Hunting is big in West Virginia - so big, in fact, there aren't enough days in the fall to squeeze it all in.
So state wildlife officials are doing the only thing they can do. They're moving seasons from the fall into late summer. Five years ago, only two seasons began in September. This year, the number climbs to six.
Paul Johansen, assistant wildlife chief for the state Division of Natural Resources, said the shift toward earlier seasons was a move agency officials simply had to make.
"If I had a magic wand and could generate additional fall hunting days I'd do it," Johansen said. "Hunting is so near and dear to us West Virginians that we have trouble satisfying the need. There are lots of critters to pursue, and lots of people who want to pursue them. We want to accommodate as many of those interests as possible.
"The more seasons we open, though, the more things get compressed. We don't want to create conflicts among user groups, so we've tried to capture some additional days by adding days on the front end of the season."
The trend began four years ago when members of the state Natural Resources Commission created two new antlerless-deer seasons and scheduled them for mid to late September. They also created a September firearm season for black bears in counties where bear populations are too high.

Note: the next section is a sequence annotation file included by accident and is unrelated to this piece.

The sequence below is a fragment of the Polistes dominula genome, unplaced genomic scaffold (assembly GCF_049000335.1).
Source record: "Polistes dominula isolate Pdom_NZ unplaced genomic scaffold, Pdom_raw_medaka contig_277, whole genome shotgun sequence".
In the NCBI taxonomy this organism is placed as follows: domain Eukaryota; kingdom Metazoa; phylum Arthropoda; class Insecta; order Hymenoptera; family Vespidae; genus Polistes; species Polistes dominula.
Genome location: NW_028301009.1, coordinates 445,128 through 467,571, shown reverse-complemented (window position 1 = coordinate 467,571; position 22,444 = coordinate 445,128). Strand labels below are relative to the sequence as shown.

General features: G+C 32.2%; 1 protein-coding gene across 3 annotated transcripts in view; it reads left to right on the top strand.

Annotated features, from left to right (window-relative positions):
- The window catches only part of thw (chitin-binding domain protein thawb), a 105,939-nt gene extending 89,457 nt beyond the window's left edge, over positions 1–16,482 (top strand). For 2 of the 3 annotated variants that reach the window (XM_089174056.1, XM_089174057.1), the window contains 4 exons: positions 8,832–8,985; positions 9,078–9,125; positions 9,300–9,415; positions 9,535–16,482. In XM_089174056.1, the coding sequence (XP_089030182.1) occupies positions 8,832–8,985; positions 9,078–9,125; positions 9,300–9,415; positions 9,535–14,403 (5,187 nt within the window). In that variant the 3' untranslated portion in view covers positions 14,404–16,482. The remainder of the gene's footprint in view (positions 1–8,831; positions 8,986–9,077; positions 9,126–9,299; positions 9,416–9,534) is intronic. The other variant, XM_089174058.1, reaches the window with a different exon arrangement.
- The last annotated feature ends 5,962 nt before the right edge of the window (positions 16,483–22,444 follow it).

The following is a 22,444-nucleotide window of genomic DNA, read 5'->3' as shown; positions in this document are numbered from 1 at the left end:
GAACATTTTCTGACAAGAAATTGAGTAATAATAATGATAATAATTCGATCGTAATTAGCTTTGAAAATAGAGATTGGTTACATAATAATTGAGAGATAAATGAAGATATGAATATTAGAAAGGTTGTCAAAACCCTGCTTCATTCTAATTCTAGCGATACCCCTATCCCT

Last year, commission members voted to open squirrel season in early September instead of early October. This last spring, they voted to eliminate the two September antlerless-deer seasons and open the archery seasons for deer and bear on the Saturday closest to Oct. 1. That Saturday falls on Sept. 29 this year.
That's a far cry from half a decade ago, when only the early season for resident Canada geese and the season for mourning doves began in September. Johansen said wildlife officials considered shifting the closing dates of some of the big-game hunting seasons into January, but decided that might create conflicts with grouse and waterfowl hunters.
"The sense among our staff, and among the public, was to avoid spreading big-game hunting opportunities into [a time period] that traditionally had been used only by bird hunters," he said.
The ultimate success or failure of early hunting seasons depends on the hunters. Johansen said hunters who filled out questionnaires at the DNR's annual sectional meetings generally have endorsed season shifting, primarily because the shifts create additional days of hunting.
"We have never gotten 100 percent endorsement, though," he added